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Zeppelin ransom gang executes malware multiple times within a victim’s network


Threat actors using Zeppelin request ransom in Bitcoin, with extortion amounts ranging from several thousand dollars to over a million dollars.

The Federal Bureau of Investigation (FBI) and the Cybersecurity and Infrastructure Security Agency (CISA) released a joint Cybersecurity Advisory to disseminate Zeppelin ransomware.

Threat actors have been observed using this ransomware-as-a-service (RaaS) from 2019 through at least June 2022. Criminals have targeted a wide range of businesses and critical infrastructure organizations, including defense contractors, educational institutions, manufacturers, technology companies, and especially organizations in the healthcare and medical industries.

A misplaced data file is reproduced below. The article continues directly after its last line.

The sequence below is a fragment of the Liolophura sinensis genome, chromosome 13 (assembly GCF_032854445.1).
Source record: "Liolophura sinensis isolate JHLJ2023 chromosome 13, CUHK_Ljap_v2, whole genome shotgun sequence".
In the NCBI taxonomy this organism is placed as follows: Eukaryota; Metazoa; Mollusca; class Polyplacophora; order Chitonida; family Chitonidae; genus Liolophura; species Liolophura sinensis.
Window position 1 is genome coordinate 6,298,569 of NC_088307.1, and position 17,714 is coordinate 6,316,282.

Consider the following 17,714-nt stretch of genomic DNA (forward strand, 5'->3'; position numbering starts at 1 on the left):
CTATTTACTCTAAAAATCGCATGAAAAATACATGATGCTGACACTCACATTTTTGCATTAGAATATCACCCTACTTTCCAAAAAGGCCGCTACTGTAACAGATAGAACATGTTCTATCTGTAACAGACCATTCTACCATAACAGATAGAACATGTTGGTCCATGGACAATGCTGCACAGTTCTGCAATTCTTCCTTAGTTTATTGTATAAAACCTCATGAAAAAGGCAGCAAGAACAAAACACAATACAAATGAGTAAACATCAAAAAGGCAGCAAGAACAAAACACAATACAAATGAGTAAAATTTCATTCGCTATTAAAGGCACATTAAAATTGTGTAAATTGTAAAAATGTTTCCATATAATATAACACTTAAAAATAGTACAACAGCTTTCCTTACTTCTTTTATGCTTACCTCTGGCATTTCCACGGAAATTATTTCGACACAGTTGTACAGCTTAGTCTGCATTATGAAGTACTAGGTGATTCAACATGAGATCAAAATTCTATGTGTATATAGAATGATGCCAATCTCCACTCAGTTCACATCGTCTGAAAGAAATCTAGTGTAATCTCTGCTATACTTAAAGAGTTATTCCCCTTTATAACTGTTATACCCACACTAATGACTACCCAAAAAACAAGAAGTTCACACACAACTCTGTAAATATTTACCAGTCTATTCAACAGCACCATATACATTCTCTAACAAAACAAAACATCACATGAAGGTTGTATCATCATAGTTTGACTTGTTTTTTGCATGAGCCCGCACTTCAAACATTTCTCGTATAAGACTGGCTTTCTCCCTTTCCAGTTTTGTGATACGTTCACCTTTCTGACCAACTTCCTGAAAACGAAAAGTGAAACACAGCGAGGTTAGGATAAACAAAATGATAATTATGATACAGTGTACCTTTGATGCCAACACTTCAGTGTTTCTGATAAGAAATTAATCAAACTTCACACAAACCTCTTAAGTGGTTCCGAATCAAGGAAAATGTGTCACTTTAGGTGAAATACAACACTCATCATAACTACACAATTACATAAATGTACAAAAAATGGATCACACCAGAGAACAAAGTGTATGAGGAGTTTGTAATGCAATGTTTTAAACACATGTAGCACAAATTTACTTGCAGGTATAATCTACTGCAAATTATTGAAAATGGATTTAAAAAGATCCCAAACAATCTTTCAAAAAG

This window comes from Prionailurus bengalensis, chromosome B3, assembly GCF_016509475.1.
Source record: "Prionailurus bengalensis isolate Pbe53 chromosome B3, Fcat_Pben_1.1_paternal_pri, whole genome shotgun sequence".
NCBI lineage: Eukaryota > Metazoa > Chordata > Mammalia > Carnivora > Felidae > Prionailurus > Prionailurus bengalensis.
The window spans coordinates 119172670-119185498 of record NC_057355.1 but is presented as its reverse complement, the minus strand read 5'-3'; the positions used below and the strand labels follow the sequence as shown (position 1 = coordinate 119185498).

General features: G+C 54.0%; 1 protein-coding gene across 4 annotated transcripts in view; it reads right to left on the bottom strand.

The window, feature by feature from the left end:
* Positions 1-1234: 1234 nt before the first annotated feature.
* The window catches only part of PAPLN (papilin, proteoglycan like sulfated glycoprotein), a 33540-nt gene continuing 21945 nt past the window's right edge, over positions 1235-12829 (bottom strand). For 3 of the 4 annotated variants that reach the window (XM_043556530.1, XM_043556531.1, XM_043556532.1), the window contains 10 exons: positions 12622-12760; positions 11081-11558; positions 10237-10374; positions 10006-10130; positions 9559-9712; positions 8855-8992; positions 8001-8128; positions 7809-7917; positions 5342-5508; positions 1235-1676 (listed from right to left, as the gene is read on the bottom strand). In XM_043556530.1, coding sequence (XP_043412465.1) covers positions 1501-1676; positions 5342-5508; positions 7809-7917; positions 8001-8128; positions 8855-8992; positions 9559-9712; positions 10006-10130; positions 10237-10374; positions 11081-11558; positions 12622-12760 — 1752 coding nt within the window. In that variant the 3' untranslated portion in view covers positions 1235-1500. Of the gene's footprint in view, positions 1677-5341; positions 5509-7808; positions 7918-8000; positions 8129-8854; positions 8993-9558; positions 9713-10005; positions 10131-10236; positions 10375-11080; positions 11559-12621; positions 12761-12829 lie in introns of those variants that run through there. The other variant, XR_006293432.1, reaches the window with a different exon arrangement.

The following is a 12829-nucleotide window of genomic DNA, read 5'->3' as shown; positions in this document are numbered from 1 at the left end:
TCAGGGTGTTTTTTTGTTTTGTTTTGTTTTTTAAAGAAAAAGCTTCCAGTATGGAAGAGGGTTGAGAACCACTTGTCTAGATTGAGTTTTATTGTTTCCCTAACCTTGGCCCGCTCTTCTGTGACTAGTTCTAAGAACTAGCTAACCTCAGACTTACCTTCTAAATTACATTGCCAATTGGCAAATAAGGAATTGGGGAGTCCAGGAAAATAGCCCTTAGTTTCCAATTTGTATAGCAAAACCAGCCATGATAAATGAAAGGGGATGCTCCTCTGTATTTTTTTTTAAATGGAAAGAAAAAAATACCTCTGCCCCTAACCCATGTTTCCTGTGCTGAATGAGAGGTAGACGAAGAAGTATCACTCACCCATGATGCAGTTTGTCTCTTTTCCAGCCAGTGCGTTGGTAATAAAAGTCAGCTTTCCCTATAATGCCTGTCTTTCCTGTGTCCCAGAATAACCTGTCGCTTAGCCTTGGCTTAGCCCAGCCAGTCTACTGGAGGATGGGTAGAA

Criminals leave a ransom note on compromised systems, frequently on the desktop:

Zeppelin ransom note
Image by CISA and the FBI

“Zeppelin actors gain access to victim networks via RDP (remote desktop protocol) exploitation, exploiting SonicWall firewall vulnerabilities, and phishing campaigns. Prior to deploying Zeppelin ransomware, actors spend one to two weeks mapping or enumerating the victim network to identify data enclaves, including cloud storage and network backups,” the advisory reads.

As is typical with ransomware gangs, Zeppelin exfiltrates sensitive corporate data with the intent to make it accessible to buyers or the general public in case the victim refuses to succumb to its demands.

“The FBI has observed instances where Zeppelin actors executed their malware multiple times within a victim’s network, resulting in the creation of different IDs or file extensions, for each instance of an attack; this results in the victim needing several unique decryption keys,” the advisory said.


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